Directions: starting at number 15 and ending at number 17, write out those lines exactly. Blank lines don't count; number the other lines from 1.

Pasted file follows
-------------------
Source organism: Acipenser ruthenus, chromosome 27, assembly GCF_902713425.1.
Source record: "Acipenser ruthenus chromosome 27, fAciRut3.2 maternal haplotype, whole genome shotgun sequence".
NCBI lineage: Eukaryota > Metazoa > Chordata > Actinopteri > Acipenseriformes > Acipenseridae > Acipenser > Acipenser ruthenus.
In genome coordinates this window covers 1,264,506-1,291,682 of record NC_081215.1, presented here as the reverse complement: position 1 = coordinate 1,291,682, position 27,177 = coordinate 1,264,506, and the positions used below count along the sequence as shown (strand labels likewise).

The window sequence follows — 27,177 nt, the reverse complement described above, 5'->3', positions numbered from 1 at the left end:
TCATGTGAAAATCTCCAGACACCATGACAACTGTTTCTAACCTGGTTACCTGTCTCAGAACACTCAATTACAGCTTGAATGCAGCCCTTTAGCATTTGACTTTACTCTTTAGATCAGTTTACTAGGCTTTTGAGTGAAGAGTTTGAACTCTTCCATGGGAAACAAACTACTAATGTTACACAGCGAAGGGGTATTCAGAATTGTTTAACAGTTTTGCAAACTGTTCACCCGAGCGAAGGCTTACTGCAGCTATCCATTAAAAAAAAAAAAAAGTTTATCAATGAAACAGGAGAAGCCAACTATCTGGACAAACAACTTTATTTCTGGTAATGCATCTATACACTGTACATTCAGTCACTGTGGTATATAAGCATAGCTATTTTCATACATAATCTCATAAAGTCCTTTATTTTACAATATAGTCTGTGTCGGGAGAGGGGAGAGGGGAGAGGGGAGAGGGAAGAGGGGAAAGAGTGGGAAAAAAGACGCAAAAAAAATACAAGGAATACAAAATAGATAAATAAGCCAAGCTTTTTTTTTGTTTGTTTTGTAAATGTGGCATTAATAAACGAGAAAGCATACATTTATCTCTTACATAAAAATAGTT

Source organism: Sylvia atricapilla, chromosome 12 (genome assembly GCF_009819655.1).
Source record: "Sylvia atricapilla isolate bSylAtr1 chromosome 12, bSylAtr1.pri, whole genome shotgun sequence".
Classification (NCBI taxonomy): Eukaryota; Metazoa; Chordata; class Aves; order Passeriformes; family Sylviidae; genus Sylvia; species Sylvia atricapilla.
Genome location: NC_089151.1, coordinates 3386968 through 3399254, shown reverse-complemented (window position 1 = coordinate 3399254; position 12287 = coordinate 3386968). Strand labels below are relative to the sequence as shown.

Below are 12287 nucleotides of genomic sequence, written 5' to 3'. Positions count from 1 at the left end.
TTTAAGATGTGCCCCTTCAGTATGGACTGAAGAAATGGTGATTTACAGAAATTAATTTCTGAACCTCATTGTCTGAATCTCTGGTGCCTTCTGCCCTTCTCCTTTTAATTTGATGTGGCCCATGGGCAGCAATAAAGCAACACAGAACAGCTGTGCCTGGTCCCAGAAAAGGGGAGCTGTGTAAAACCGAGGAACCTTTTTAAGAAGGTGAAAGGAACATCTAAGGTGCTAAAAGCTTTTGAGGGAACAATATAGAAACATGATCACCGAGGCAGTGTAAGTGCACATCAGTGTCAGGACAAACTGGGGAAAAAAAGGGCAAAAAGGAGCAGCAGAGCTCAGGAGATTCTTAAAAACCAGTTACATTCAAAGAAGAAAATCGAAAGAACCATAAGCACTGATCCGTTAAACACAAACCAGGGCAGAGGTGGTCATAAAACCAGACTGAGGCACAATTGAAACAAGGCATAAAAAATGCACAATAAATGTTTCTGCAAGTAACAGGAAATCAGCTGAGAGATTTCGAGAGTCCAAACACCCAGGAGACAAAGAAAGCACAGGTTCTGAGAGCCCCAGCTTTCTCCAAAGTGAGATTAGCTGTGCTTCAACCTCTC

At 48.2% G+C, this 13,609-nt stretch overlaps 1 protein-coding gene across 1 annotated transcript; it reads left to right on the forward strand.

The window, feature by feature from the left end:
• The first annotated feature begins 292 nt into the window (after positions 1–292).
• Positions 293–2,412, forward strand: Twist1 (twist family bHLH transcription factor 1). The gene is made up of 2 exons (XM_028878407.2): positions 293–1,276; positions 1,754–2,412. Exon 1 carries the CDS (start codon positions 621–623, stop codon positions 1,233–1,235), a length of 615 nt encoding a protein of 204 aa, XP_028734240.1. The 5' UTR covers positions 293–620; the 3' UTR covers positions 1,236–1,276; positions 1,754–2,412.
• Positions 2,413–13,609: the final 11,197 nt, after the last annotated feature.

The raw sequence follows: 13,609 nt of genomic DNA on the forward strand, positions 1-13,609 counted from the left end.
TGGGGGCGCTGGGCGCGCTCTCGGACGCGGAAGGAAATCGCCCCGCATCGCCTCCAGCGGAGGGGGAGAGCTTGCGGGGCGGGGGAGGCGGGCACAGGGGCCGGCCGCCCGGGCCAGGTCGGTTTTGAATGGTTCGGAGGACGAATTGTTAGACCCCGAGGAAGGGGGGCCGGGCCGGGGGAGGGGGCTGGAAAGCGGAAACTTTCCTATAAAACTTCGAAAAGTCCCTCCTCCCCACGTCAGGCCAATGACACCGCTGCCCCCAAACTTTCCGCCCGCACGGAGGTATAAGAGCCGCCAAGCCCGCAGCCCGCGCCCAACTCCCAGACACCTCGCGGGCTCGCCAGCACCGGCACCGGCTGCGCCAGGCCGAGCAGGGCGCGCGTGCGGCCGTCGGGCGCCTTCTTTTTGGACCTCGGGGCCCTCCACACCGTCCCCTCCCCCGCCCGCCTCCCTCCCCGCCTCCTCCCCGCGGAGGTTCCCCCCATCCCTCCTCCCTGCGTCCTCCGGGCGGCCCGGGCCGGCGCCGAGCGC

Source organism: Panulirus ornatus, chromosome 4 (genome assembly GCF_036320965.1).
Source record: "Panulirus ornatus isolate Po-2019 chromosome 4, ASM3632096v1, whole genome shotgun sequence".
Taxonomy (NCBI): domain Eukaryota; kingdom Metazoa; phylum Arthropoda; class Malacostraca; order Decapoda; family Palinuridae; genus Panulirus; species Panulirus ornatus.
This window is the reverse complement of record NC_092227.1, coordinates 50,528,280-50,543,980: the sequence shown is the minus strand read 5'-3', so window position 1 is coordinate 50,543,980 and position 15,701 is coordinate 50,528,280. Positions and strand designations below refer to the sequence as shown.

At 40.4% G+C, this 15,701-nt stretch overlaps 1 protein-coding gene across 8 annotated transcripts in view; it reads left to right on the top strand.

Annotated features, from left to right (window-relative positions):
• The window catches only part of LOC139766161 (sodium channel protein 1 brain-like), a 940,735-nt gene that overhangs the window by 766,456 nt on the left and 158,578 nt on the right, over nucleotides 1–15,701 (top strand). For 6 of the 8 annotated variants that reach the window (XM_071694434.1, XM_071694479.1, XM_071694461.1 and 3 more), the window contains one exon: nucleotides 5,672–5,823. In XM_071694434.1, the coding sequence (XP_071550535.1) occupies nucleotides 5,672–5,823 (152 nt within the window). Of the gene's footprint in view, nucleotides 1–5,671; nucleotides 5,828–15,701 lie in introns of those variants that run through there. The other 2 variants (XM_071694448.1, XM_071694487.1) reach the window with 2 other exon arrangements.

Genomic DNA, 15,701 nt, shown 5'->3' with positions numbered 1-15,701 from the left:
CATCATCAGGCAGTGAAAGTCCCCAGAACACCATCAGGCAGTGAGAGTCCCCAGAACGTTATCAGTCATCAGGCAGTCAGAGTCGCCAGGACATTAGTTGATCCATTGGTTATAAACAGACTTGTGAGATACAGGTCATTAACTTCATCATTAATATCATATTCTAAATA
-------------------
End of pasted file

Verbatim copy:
• The first annotated feature begins 292 nt into the window (after positions 1–292).
• Positions 293–2,412, forward strand: Twist1 (twist family bHLH transcription factor 1). The gene is made up of 2 exons (XM_028878407.2): positions 293–1,276; positions 1,754–2,412. Exon 1 carries the CDS (start codon positions 621–623, stop codon positions 1,233–1,235), a length of 615 nt encoding a protein of 204 aa, XP_028734240.1. The 5' UTR covers positions 293–620; the 3' UTR covers positions 1,236–1,276; positions 1,754–2,412.
• Positions 2,413–13,609: the final 11,197 nt, after the last annotated feature.